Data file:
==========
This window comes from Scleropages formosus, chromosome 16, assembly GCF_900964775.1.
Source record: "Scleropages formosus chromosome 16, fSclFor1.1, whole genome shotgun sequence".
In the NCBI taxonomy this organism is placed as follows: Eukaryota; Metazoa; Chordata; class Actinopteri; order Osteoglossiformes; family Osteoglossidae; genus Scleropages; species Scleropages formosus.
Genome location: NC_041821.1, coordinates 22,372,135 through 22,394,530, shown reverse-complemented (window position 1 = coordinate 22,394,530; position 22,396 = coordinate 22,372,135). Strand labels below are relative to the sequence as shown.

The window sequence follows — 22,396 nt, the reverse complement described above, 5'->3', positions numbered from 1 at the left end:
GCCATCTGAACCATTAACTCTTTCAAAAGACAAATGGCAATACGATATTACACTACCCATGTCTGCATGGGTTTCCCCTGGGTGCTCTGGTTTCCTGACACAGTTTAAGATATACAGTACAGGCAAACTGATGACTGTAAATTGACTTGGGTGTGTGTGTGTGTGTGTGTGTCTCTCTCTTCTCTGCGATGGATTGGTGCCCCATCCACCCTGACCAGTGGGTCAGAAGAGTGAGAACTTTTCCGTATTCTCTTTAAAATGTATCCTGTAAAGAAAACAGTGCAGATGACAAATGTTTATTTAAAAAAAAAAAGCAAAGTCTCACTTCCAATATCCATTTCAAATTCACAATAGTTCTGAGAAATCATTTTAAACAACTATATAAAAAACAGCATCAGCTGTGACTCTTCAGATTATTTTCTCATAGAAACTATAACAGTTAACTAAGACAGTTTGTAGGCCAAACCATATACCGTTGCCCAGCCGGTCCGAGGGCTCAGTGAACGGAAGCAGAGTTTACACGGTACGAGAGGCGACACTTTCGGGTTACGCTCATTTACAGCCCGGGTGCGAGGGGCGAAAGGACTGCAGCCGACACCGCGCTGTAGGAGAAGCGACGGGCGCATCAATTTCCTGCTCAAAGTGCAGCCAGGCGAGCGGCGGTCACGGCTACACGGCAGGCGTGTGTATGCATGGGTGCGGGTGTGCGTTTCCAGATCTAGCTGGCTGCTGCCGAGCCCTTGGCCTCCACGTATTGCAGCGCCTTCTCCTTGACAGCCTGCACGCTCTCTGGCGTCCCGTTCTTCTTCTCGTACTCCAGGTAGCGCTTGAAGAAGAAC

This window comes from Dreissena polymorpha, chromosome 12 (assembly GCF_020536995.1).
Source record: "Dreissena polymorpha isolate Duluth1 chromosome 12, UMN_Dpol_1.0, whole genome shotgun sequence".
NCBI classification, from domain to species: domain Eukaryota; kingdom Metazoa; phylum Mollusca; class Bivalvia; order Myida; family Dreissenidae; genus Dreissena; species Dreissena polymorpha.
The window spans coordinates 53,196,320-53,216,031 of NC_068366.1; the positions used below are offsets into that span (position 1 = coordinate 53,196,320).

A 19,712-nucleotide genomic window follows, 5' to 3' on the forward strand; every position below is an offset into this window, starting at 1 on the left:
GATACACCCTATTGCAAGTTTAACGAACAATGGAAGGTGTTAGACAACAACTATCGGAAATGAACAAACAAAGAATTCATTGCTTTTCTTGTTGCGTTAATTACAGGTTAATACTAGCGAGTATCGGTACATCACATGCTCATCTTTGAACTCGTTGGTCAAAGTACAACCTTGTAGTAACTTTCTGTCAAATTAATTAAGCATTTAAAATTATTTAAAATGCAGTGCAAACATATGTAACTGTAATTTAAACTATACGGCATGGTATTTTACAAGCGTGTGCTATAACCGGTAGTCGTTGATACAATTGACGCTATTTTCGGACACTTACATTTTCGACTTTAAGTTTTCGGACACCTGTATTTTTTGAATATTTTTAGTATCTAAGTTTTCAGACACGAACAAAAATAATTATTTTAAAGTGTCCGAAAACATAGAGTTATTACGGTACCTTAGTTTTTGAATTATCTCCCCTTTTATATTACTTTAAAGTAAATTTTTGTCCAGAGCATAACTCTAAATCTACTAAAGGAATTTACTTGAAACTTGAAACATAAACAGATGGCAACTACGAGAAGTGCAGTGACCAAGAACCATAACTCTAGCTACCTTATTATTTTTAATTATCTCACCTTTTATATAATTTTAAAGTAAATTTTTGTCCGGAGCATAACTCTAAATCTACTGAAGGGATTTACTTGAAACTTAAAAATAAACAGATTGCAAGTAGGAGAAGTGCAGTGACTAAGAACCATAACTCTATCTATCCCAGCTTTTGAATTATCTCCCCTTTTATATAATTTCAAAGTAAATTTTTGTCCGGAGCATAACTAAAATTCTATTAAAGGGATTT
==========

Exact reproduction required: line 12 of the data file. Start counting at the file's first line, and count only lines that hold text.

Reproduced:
GATACACCCTATTGCAAGTTTAACGAACAATGGAAGGTGTTAGACAACAACTATCGGAAATGAACAAACAAAGAATTCATTGCTTTTCTTGTTGCGTTAATTACAGGTTAATACTAGCGAGTATCGGTACATCACATGCTCATCTTTGAACTCGTTGGTCAAAGTACAACCTTGTAGTAACTTTCTGTCAAATTAATTAAGCATTTAAAATTATTTAAAATGCAGTGCAAACATATGTAACTGTAATTTAAACTATACGGCATGGTATTTTACAAGCGTGTGCTATAACCGGTAGTCGTTGATACAATTGACGCTATTTTCGGACACTTACATTTTCGACTTTAAGTTTTCGGACACCTGTATTTTTTGAATATTTTTAGTATCTAAGTTTTCAGACACGAACAAAAATAATTATTTTAAAGTGTCCGAAAACATAGAGTTATTACGGTACCTTAGTTTTTGAATTATCTCCCCTTTTATATTACTTTAAAGTAAATTTTTGTCCAGAGCATAACTCTAAATCTACTAAAGGAATTTACTTGAAACTTGAAACATAAACAGATGGCAACTACGAGAAGTGCAGTGACCAAGAACCATAACTCTAGCTACCTTATTATTTTTAATTATCTCACCTTTTATATAATTTTAAAGTAAATTTTTGTCCGGAGCATAACTCTAAATCTACTGAAGGGATTTACTTGAAACTTAAAAATAAACAGATTGCAAGTAGGAGAAGTGCAGTGACTAAGAACCATAACTCTATCTATCCCAGCTTTTGAATTATCTCCCCTTTTATATAATTTCAAAGTAAATTTTTGTCCGGAGCATAACTAAAATTCTATTAAAGGGATTT